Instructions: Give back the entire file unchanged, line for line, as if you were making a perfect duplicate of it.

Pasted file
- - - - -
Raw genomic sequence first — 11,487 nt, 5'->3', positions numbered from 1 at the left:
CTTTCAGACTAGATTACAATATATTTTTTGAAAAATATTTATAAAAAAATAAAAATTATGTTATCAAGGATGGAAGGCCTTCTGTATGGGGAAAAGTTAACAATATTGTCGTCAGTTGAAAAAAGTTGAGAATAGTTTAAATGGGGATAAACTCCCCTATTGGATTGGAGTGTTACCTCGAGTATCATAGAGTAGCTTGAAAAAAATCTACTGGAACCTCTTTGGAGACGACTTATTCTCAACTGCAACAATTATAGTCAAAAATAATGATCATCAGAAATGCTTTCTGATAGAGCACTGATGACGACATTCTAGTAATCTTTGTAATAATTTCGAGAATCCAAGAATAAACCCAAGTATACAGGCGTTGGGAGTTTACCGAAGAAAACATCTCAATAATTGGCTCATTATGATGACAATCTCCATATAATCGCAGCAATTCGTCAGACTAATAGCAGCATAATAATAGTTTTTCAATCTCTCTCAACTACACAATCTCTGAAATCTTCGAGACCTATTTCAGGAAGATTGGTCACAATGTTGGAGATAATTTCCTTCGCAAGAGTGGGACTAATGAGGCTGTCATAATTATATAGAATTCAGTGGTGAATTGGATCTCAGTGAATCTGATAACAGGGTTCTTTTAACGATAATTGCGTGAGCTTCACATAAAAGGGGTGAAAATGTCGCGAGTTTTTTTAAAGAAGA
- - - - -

Raw genomic sequence first — 11,487 nt, 5'->3', positions numbered from 1 at the left:
CTTTCAGACTAGATTACAATATATTTTTTGAAAAATATTTATAAAAAAATAAAAATTATGTTATCAAGGATGGAAGGCCTTCTGTATGGGGAAAAGTTAACAATATTGTCGTCAGTTGAAAAAAGTTGAGAATAGTTTAAATGGGGATAAACTCCCCTATTGGATTGGAGTGTTACCTCGAGTATCATAGAGTAGCTTGAAAAAAATCTACTGGAACCTCTTTGGAGACGACTTATTCTCAACTGCAACAATTATAGTCAAAAATAATGATCATCAGAAATGCTTTCTGATAGAGCACTGATGACGACATTCTAGTAATCTTTGTAATAATTTCGAGAATCCAAGAATAAACCCAAGTATACAGGCGTTGGGAGTTTACCGAAGAAAACATCTCAATAATTGGCTCATTATGATGACAATCTCCATATAATCGCAGCAATTCGTCAGACTAATAGCAGCATAATAATAGTTTTTCAATCTCTCTCAACTACACAATCTCTGAAATCTTCGAGACCTATTTCAGGAAGATTGGTCACAATGTTGGAGATAATTTCCTTCGCAAGAGTGGGACTAATGAGGCTGTCATAATTATATAGAATTCAGTGGTGAATTGGATCTCAGTGAATCTGATAACAGGGTTCTTTTAACGATAATTGCGTGAGCTTCACATAAAAGGGGTGAAAATGTCGCGAGTTTTTTTAAAGAAGA